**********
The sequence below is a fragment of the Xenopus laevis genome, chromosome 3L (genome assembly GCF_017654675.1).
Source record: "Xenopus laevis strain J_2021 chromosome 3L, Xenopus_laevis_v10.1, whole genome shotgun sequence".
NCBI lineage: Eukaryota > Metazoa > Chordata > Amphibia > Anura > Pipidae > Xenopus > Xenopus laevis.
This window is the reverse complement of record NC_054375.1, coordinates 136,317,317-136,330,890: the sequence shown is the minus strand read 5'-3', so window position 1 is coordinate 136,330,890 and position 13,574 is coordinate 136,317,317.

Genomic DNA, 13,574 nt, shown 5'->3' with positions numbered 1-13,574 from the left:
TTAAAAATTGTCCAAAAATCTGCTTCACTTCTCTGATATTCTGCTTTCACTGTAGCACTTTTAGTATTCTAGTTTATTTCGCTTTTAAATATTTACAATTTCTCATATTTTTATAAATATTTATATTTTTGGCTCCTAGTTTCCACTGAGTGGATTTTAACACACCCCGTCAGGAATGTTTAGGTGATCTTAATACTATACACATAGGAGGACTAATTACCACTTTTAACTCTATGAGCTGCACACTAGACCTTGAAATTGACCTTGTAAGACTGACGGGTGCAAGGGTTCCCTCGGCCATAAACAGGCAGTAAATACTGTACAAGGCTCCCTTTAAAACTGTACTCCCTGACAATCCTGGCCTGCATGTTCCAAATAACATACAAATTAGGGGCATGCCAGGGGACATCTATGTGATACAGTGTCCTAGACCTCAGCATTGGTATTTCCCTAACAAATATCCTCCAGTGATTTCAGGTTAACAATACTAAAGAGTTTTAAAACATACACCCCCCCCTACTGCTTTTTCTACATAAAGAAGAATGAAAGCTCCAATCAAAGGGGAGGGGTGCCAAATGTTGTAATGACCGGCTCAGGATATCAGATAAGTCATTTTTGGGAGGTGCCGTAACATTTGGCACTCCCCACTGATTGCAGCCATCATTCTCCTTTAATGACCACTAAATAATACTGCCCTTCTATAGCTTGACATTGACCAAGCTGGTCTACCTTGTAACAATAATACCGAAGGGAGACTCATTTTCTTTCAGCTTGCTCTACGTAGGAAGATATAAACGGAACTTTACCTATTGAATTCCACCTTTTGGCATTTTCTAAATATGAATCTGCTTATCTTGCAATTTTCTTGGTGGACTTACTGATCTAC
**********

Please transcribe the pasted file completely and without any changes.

The sequence below is a fragment of the Xenopus laevis genome, chromosome 3L (genome assembly GCF_017654675.1).
Source record: "Xenopus laevis strain J_2021 chromosome 3L, Xenopus_laevis_v10.1, whole genome shotgun sequence".
NCBI lineage: Eukaryota > Metazoa > Chordata > Amphibia > Anura > Pipidae > Xenopus > Xenopus laevis.
This window is the reverse complement of record NC_054375.1, coordinates 136,317,317-136,330,890: the sequence shown is the minus strand read 5'-3', so window position 1 is coordinate 136,330,890 and position 13,574 is coordinate 136,317,317.

Genomic DNA, 13,574 nt, shown 5'->3' with positions numbered 1-13,574 from the left:
TTAAAAATTGTCCAAAAATCTGCTTCACTTCTCTGATATTCTGCTTTCACTGTAGCACTTTTAGTATTCTAGTTTATTTCGCTTTTAAATATTTACAATTTCTCATATTTTTATAAATATTTATATTTTTGGCTCCTAGTTTCCACTGAGTGGATTTTAACACACCCCGTCAGGAATGTTTAGGTGATCTTAATACTATACACATAGGAGGACTAATTACCACTTTTAACTCTATGAGCTGCACACTAGACCTTGAAATTGACCTTGTAAGACTGACGGGTGCAAGGGTTCCCTCGGCCATAAACAGGCAGTAAATACTGTACAAGGCTCCCTTTAAAACTGTACTCCCTGACAATCCTGGCCTGCATGTTCCAAATAACATACAAATTAGGGGCATGCCAGGGGACATCTATGTGATACAGTGTCCTAGACCTCAGCATTGGTATTTCCCTAACAAATATCCTCCAGTGATTTCAGGTTAACAATACTAAAGAGTTTTAAAACATACACCCCCCCCTACTGCTTTTTCTACATAAAGAAGAATGAAAGCTCCAATCAAAGGGGAGGGGTGCCAAATGTTGTAATGACCGGCTCAGGATATCAGATAAGTCATTTTTGGGAGGTGCCGTAACATTTGGCACTCCCCACTGATTGCAGCCATCATTCTCCTTTAATGACCACTAAATAATACTGCCCTTCTATAGCTTGACATTGACCAAGCTGGTCTACCTTGTAACAATAATACCGAAGGGAGACTCATTTTCTTTCAGCTTGCTCTACGTAGGAAGATATAAACGGAACTTTACCTATTGAATTCCACCTTTTGGCATTTTCTAAATATGAATCTGCTTATCTTGCAATTTTCTTGGTGGACTTACTGATCTAC